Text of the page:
No Messi, no problem? Chicago Fire show MLS how to capitalize without the main attraction

Tens of thousands of fans came to Soldier Field on Wednesday night in Chicago to watch Lionel Messi, many paying hundreds or thousands of dollars to see the Argentine legend in person.

They arrived to discover that Messi remained back in Fort Lauderdale with an injury that has now kept him out four consecutive games. The Argentine’s absence made the sold-out crowd even more of a microcosm of the quandary Major League Soccer faces with Messi filling stadiums across the league.

How do you convert Messi fans into Chicago Fire — or MLS — fans?

The Fire did the best they could with the moment, crushing Inter Miami, 4-1, with two goals from designated player Xherdan Shaqiri and a beautiful combination from Ousmane Doumbia to Maren Haile-Selassie on the second of his two goals. The finishes notably got the announced crowd of 62,124, the biggest in team history, to its feet, even some of the fans wearing pink jerseys. 

It was the type of win the Fire hopes might bring new fans in the door. 

“I don’t think that all the people in pink were from Miami today,” Fire captain Rafa Czichos said. “So I hope they’re going to be there on Saturday or next season with a different color.”

Fans in Chicago on Wednesday night hold signs for Messi. (Photo: Michael Reaves/Getty Images)

It is rare to get a second chance at a first impression. For the Fire, Wednesday night’s game against Inter Miami was a third chance.

Three years ago, the Fire left their soccer-specific stadium in Bridgeview, Ill., to move back to downtown Chicago. The hope was that they could reintroduce themselves to the market under new owner Joe Mansueto with a rebrand and a sort of rebirth. Like many legacy teams in MLS, the Fire have failed to penetrate one of the biggest markets in the country. The Fire boasted the league’s best record from 1998-08 and had robust support, but they have the league’s worst record from 2008 to today and, understandably, the interest waned with the results. Chicago sold more than 50,000 tickets to what was supposed to be their first game back at Soldier Field back in March 2020. The hope was that it would spark something in the Windy City and lure fans back to support the Fire. Just two weeks before the game, however, the league shutdown due to COVID. The game was eventually canceled, and Chicago would play the entirety of that first season in an empty stadium.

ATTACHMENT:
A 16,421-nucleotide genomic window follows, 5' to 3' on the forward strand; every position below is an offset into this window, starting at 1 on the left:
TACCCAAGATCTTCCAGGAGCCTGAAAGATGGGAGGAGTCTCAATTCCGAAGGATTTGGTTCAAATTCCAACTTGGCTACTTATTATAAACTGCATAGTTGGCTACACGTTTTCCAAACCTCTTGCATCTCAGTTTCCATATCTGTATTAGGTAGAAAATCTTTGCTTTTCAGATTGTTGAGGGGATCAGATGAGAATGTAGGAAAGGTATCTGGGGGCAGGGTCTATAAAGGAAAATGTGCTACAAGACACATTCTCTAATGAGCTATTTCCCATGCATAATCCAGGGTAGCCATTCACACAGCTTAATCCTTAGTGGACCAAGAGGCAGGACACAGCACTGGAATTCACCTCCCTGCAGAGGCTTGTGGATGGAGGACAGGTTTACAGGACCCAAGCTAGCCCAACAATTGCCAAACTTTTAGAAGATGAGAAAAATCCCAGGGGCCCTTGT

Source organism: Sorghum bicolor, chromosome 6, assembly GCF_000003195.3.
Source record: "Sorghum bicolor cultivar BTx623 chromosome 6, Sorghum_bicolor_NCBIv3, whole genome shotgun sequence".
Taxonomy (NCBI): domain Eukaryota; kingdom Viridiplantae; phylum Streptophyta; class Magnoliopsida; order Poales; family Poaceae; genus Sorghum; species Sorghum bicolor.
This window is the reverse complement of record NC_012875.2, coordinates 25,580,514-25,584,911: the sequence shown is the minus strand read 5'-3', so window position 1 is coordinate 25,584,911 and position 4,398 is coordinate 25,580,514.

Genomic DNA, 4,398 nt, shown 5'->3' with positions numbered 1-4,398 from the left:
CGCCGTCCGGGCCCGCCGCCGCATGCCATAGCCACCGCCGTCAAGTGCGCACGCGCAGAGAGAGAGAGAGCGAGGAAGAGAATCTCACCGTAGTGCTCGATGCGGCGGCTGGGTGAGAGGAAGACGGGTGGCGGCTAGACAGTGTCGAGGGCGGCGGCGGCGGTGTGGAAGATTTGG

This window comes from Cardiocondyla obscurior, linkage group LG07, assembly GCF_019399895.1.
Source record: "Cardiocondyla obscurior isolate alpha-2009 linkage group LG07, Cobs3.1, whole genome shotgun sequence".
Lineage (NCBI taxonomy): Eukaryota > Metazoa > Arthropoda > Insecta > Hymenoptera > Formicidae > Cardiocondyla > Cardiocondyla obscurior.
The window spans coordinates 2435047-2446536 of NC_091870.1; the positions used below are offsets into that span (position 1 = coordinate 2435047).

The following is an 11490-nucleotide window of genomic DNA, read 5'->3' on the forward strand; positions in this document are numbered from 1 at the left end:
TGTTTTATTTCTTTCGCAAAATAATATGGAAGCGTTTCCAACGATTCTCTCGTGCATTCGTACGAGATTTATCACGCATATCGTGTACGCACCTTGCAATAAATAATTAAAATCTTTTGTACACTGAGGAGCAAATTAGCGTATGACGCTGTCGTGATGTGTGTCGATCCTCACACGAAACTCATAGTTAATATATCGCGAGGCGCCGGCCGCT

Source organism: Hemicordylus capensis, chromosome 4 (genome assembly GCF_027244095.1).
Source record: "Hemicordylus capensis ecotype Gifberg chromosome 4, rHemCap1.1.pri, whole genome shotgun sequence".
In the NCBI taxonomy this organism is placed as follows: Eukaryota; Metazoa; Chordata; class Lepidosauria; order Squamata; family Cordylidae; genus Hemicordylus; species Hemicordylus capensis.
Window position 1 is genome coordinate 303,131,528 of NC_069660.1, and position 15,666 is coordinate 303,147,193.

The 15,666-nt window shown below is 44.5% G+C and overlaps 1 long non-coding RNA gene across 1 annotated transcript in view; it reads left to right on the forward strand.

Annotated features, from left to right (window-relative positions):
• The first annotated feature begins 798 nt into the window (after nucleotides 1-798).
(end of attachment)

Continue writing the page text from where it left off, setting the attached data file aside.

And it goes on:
That lost opportunity was compounded by the Fire’s continued struggles over the last four seasons. Chicago averaged just 10,702 fans per game in 2021 and 15,288 in 2022. They continued to rank near or at the bottom of the league in revenue, even as Mansueto spent significantly on player acquisitions. It continued to feel like an uphill climb to pull fans in.

When Messi announced his intention to sign with Inter Miami on June 7, the team had sold around 8,000 tickets for its midweek game against Inter Miami. They sold 10,000 more in the 10 hours or so after Messi’s announcement. Eventually, even with rising prices on tickets at the NFL venue, the club announced it had sold out, despite Messi’s status up in the air. The Fire made north of $9.5 million in revenue on the game, about 55 percent of the team’s 2023 revenue and a record for a single MLS game, according to Sportico. 

But the game represented much more than just revenue for the Fire.